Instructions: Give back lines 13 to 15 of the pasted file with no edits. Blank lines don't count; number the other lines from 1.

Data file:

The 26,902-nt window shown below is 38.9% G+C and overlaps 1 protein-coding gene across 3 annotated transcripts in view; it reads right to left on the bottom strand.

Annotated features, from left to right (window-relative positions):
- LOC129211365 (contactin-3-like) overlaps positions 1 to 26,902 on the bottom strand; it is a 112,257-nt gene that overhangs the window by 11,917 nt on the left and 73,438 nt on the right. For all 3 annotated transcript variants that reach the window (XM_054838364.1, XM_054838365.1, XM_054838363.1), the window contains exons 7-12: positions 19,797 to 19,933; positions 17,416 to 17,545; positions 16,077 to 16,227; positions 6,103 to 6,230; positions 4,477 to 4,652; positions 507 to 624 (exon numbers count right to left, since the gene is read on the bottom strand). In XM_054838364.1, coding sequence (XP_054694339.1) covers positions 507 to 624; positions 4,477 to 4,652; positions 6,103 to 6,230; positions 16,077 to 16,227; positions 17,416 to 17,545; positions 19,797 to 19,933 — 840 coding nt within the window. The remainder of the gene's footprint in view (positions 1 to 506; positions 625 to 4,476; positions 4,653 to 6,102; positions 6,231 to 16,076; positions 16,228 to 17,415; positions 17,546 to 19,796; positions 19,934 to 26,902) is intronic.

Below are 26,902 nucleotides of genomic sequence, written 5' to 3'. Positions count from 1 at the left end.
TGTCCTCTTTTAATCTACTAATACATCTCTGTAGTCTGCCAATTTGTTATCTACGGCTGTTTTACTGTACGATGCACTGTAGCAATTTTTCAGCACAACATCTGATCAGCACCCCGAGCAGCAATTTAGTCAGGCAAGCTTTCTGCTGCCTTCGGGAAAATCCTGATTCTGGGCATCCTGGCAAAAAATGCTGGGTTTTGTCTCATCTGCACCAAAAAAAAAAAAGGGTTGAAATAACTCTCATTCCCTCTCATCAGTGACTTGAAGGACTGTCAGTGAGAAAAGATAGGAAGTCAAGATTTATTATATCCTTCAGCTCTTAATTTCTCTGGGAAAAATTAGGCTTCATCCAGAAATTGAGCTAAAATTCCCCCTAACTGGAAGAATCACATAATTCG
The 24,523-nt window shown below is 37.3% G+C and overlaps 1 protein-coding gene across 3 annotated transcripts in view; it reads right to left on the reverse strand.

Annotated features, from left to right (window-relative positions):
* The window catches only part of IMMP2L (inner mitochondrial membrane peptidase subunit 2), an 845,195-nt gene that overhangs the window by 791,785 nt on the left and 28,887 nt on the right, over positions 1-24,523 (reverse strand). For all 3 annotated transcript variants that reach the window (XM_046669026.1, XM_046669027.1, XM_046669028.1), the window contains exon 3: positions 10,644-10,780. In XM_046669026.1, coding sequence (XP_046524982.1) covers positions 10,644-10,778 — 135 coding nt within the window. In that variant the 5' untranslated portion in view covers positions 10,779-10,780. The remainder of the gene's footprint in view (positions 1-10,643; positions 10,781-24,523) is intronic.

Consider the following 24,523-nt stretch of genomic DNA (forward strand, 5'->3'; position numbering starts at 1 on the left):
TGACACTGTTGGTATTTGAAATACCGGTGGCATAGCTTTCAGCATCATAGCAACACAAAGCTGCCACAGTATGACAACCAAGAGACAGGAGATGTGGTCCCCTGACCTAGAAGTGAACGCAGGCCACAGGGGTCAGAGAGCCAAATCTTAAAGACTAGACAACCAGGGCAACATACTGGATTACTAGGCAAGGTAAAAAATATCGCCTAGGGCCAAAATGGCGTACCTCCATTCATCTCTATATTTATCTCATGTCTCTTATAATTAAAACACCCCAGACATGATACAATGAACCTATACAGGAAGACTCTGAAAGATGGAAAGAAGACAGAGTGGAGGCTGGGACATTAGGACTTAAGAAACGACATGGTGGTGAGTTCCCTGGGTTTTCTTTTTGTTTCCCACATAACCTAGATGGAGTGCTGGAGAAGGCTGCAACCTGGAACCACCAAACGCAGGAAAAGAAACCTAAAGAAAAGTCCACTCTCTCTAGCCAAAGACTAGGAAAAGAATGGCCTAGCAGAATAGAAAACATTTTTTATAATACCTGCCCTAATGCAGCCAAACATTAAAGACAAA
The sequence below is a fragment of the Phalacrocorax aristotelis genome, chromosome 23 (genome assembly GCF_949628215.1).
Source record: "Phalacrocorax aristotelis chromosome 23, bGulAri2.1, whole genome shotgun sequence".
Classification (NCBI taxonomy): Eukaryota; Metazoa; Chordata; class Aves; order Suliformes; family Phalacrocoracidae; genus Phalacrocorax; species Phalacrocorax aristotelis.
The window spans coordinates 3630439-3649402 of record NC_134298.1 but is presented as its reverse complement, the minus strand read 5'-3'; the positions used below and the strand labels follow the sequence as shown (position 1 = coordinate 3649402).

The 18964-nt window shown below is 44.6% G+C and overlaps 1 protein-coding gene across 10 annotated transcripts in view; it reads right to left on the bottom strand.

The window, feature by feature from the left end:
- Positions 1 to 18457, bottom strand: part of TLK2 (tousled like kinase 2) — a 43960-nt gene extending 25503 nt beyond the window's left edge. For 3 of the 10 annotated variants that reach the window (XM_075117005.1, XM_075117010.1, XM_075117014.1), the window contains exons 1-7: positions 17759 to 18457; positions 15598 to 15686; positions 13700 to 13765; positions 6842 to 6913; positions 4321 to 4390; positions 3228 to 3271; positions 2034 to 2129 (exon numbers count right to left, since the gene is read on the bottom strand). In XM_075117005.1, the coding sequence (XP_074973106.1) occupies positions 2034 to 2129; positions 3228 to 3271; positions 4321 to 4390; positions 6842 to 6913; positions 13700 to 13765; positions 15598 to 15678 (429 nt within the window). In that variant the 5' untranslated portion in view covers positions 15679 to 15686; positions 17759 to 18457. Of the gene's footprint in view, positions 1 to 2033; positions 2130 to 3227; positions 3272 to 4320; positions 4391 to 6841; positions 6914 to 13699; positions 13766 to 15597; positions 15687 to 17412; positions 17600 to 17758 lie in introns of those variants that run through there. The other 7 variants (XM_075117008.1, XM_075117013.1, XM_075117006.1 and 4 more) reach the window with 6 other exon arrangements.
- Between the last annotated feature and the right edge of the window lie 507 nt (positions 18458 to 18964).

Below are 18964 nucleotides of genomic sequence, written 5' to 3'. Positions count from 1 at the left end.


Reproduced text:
Classification (NCBI taxonomy): Eukaryota; Metazoa; Chordata; class Aves; order Suliformes; family Phalacrocoracidae; genus Phalacrocorax; species Phalacrocorax aristotelis.
The window spans coordinates 3630439-3649402 of record NC_134298.1 but is presented as its reverse complement, the minus strand read 5'-3'; the positions used below and the strand labels follow the sequence as shown (position 1 = coordinate 3649402).

The 18964-nt window shown below is 44.6% G+C and overlaps 1 protein-coding gene across 10 annotated transcripts in view; it reads right to left on the bottom strand.